Northwest Arizona has one of the finest stretches of Old Route 66 to be found anywhere. The stretch is now protected as an "All American Road" and is well signed with U.S. "Historic" 66 markers. Adding additional markers to portions of I-40 in central and eastern Arizona would sew everything together and provide the Route 66 traveler with a seamless, uninterrupted route across the Grand Canyon state and through the West.
The Grand Canyon State has always had more than its share of attractions for the average traveler and tourist. In addition to the famous gorge itself, there are also Meteor and Sunset craters, the pine-clad Coconino plateau and a large, rich Native North American history and culture. The gods of one tribe of Native North Americans are said to reside in the San Francisco Peaks of which Route 66 passed within a stone's throw.
Much of this part of the country was originally opened to tourists and settlers alike by the old Atchison, Topeka and Santa Fe Railway whose glistening rails actually predated Route 66. The Railway's famous "Harvey Houses" became well known all over the world for their fine cuisine and havens of rest for weary train travelers.
With the coming of U.S. 66 in the 1920's, the rails and the highway ran parallel for many miles at different locations. Several generations of children were delighted and awed in the back seat of their family car as one of the Railway's crack streamliners or fast freights would rush by outside their window while Dad expertly held his hand to the steering wheel safely guiding them west over U.S. Highway 66.
Residents of northwestern Arizona can be proud that they are hosts to what is probably the longest, continuous, pristine stretch of the original Route 66 that still retains its state highway status and is as yet unblemished by a freeway. The old road from near Seligman to just west of Kingman is in excellent condition and maintained by the State DOT as Arizona 66.
In 2005 the entire stretch of Old Route 66 across the northwestern part of the state from just west of Ash Fork to Topock was declared a National Scenic Byway along with several additional, disconnected segments in central and eastern Arizona. In 2009 the status of the Byway was upgraded to "All American Road" Arizona's portion of Old Route 66 is the only part of Route 66 to date (2012) to have achieved this status.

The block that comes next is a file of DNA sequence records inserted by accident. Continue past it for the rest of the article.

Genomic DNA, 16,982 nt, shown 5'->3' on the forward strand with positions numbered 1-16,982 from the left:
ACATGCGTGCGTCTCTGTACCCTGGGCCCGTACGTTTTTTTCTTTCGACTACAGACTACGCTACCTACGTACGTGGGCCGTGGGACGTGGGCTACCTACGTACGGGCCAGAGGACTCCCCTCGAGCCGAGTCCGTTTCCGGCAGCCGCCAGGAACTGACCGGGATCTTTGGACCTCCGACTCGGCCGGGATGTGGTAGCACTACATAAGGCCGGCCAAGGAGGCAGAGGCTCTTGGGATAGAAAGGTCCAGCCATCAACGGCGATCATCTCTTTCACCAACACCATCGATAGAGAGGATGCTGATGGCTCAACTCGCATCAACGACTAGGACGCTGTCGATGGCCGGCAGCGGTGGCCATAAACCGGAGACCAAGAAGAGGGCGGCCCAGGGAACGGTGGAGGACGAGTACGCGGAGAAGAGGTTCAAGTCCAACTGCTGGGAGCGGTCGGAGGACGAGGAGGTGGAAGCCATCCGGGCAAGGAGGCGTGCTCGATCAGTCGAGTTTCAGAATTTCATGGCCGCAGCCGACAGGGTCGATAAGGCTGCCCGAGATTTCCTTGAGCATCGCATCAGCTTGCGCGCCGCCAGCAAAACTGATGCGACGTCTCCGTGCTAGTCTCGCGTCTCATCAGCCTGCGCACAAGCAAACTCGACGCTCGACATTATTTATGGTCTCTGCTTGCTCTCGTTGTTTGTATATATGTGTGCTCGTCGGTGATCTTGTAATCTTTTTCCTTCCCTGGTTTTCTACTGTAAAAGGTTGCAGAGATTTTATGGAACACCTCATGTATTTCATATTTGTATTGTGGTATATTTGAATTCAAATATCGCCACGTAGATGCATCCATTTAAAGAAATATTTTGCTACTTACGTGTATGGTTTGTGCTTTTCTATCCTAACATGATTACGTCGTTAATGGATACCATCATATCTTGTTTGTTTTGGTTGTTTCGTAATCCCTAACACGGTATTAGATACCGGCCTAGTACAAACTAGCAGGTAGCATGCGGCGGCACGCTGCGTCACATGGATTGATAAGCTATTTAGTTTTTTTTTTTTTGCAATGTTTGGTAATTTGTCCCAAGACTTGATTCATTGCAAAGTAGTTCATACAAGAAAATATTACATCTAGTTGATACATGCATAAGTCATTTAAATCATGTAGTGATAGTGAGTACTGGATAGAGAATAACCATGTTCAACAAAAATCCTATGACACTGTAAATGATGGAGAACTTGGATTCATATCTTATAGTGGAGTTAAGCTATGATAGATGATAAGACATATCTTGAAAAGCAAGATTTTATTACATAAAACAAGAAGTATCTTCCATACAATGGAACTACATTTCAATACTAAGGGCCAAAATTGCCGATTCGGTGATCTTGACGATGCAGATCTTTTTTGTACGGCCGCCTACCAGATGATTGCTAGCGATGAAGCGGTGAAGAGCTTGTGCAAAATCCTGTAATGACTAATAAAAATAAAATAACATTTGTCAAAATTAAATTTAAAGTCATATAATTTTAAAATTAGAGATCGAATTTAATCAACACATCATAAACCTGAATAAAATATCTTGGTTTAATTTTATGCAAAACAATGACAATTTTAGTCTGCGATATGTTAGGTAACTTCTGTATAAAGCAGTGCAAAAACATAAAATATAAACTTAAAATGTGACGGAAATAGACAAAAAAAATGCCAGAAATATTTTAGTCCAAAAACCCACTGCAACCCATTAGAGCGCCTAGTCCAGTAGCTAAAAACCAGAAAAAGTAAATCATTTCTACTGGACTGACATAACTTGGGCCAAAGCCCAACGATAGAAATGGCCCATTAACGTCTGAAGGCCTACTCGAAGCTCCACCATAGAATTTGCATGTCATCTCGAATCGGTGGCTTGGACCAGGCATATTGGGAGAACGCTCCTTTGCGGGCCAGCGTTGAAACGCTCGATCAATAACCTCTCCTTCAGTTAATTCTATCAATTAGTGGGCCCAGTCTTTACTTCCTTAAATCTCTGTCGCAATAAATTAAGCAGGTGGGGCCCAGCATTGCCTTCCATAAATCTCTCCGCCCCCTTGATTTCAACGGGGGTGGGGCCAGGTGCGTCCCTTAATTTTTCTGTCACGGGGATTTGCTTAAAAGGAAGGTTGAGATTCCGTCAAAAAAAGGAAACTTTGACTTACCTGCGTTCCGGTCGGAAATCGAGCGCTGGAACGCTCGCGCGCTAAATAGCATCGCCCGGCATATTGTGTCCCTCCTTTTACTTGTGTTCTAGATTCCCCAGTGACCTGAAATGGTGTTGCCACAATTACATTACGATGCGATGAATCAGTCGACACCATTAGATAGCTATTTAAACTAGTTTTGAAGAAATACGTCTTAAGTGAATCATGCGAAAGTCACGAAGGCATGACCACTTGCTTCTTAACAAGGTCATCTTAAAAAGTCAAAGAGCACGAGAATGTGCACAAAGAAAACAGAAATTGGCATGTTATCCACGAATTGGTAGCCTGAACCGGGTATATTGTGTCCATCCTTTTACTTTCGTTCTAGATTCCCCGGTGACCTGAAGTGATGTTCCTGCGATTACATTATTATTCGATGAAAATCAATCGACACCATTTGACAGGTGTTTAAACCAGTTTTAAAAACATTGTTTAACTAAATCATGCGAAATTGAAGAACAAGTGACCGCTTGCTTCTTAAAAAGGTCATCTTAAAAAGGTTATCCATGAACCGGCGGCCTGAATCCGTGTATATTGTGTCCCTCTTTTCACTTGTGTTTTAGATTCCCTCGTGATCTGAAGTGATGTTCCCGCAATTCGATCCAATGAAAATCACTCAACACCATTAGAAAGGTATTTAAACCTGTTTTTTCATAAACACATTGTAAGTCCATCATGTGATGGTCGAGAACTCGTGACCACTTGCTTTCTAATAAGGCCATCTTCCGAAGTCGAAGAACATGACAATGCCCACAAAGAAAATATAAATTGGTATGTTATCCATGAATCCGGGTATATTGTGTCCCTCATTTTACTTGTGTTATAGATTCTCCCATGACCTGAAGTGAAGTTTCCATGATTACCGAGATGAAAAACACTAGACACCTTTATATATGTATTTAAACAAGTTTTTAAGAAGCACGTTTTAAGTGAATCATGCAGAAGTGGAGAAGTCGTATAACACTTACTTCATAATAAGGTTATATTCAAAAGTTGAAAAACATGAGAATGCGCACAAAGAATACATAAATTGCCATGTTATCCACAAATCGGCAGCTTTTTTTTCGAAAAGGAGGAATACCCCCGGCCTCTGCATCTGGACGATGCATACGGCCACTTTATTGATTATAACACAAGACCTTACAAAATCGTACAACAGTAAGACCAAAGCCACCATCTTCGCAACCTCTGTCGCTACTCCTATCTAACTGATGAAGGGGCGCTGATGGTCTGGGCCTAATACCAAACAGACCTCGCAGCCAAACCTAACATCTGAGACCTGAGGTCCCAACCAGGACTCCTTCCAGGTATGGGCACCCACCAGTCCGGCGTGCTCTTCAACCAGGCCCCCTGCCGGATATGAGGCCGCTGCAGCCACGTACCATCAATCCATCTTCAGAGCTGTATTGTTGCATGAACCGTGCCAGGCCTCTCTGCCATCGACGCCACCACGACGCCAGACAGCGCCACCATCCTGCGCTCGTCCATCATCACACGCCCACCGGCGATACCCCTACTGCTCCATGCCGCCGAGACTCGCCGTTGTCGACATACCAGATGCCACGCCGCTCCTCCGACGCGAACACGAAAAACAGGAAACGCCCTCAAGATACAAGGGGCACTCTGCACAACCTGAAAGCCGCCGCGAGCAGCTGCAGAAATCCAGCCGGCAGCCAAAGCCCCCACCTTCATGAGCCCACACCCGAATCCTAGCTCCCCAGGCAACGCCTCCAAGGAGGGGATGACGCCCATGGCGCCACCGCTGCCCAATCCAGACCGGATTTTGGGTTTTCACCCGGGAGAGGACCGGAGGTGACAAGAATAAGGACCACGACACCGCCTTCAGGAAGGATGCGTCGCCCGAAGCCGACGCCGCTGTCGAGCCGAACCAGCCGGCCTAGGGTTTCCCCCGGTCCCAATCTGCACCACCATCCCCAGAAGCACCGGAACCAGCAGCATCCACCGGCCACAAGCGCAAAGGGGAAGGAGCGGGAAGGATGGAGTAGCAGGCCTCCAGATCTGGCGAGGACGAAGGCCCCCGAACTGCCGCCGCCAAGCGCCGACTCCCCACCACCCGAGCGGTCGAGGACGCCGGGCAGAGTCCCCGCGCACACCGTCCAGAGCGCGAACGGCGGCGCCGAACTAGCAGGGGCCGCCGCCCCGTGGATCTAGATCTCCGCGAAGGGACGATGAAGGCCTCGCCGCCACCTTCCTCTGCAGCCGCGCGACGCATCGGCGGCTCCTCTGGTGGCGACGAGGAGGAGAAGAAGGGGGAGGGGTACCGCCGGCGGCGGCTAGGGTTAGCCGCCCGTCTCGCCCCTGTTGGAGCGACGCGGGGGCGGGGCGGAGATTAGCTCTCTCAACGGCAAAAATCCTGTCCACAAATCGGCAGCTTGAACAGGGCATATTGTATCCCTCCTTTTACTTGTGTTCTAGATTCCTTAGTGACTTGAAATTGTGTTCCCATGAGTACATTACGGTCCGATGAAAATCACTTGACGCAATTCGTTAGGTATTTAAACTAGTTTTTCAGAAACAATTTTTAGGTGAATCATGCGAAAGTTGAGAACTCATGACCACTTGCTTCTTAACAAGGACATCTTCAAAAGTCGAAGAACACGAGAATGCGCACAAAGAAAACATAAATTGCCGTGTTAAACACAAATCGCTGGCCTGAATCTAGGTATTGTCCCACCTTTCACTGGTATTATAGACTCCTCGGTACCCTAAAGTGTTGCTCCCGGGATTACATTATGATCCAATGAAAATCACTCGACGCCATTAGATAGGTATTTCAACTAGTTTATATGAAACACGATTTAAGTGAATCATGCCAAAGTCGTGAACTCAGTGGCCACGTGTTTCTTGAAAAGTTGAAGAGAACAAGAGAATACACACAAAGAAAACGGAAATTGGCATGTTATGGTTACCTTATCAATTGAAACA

Arizona's Route 66 markers are among the best to be found anywhere. (see state route 66 signage ratings). Not only are they thorough and include MUTCD-like sign assemblies but the very design of the route marker itself is a very pleasing, attractive piece of art work. In fact, it wouldn't be a bad idea if the other Route 66 states would adopt this marker if such a thing were possible.
In spite of Arizona's otherwise excellent marking plan, there is unfortunately a fly in the ointment. Arizona has only erected the historic signs along sections of the Route that have been declared as Scenic Byway. East of Ash Fork, the Byway consists of a number of individual, unconnected segments where the Route 66 traveler must enter I-40 to get from one segment to the next. Since the State DOT places no Route 66 markers on I-40, this completely destroys any element of continuity and may even lead to some driver confusion or frustration.
To address this issue, The Route 66 Recommissioning Initiative advocates the restoration of the "66" U.S. Route designation in Arizona along the alignment of the Byway and on I-40 between Byway segments. This would provide the Route 66 traveler with a continuously signed route.
The new U.S. 66 would be required to meet all Byway guidelines and criteria. Ideally, if the U.S. 66 designation could be restored, perhaps the U.S. "Historic" 66 signs could be used throughout the state instead of the conventional black-and-white U.S. route signs. If that creates issues, then both types of markers could be used on the Byway segments with only black-and-white markers placed on I-40.
Concerning the placement of Route 66 markers on I-40, it should be noted that several segments of modern day I-40 were built in the early 1960's - especially in eastern Arizona - and carried the joint U.S. 66 and I-40 names for over 20 years before 66 got decommissioned in 1985. That actually constitutes more than one third of the time that Old U.S. 66 even existed! (1926 - 1985).
So new joint signing of I-40 and U.S. 66 together where necessary would not only provide the Route 66 traveler with an improved level of state-to-state continuity but would actually be historically accurate as well.
All U.S. Routes are managed by the American Association of State Highway and Transportation Officials (AASHTO). AASHTO policy clearly states that "Notwithstanding established policies, AASHTO recognizes that Congress on occasion will establish highway routes, specifying the location of the route as well as designating the route number(s) to be used".
Concerned Arizona residents should find and contact that U.S. Representative and let them know that a new U.S. Route designation is needed. Find and contact your Rep at: http://house.gov/writerep/
Additionally, it would help to contact the Arizona DOT and let them know that Route 66 markers are needed on those portions of I-40 where no parallel Byway is available.
Contact the DOT at: https://wwwa.azdot.gov/contact_adot/index.aspx